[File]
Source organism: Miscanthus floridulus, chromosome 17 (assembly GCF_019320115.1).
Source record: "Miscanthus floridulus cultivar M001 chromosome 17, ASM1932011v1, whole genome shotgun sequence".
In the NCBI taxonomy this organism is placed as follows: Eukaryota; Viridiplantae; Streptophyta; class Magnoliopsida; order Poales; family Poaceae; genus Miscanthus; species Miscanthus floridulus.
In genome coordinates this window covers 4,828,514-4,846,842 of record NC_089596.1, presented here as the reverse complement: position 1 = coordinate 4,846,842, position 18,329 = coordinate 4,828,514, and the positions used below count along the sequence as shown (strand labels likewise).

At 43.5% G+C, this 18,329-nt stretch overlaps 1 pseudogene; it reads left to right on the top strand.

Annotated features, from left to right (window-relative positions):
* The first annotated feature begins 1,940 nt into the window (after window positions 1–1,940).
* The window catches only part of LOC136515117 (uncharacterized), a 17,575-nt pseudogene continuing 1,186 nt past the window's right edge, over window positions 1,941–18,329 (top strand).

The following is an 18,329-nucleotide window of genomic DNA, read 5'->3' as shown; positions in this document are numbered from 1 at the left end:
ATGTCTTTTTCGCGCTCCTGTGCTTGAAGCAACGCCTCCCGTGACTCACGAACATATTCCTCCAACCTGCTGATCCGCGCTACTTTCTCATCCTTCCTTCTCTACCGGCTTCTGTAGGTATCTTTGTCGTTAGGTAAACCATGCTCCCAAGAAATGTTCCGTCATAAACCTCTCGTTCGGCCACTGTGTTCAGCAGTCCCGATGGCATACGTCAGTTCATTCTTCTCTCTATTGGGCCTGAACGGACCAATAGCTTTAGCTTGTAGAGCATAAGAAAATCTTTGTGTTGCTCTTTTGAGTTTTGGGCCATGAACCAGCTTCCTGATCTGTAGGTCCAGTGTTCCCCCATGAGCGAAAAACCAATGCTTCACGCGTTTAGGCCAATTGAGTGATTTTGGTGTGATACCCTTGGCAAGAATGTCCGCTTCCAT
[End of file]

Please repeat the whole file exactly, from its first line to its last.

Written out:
Source organism: Miscanthus floridulus, chromosome 17 (assembly GCF_019320115.1).
Source record: "Miscanthus floridulus cultivar M001 chromosome 17, ASM1932011v1, whole genome shotgun sequence".
In the NCBI taxonomy this organism is placed as follows: Eukaryota; Viridiplantae; Streptophyta; class Magnoliopsida; order Poales; family Poaceae; genus Miscanthus; species Miscanthus floridulus.
In genome coordinates this window covers 4,828,514-4,846,842 of record NC_089596.1, presented here as the reverse complement: position 1 = coordinate 4,846,842, position 18,329 = coordinate 4,828,514, and the positions used below count along the sequence as shown (strand labels likewise).

At 43.5% G+C, this 18,329-nt stretch overlaps 1 pseudogene; it reads left to right on the top strand.

Annotated features, from left to right (window-relative positions):
* The first annotated feature begins 1,940 nt into the window (after window positions 1–1,940).
* The window catches only part of LOC136515117 (uncharacterized), a 17,575-nt pseudogene continuing 1,186 nt past the window's right edge, over window positions 1,941–18,329 (top strand).

The following is an 18,329-nucleotide window of genomic DNA, read 5'->3' as shown; positions in this document are numbered from 1 at the left end:
ATGTCTTTTTCGCGCTCCTGTGCTTGAAGCAACGCCTCCCGTGACTCACGAACATATTCCTCCAACCTGCTGATCCGCGCTACTTTCTCATCCTTCCTTCTCTACCGGCTTCTGTAGGTATCTTTGTCGTTAGGTAAACCATGCTCCCAAGAAATGTTCCGTCATAAACCTCTCGTTCGGCCACTGTGTTCAGCAGTCCCGATGGCATACGTCAGTTCATTCTTCTCTCTATTGGGCCTGAACGGACCAATAGCTTTAGCTTGTAGAGCATAAGAAAATCTTTGTGTTGCTCTTTTGAGTTTTGGGCCATGAACCAGCTTCCTGATCTGTAGGTCCAGTGTTCCCCCATGAGCGAAAAACCAATGCTTCACGCGTTTAGGCCAATTGAGTGATTTTGGTGTGATACCCTTGGCAAGAATGTCCGCTTCCAT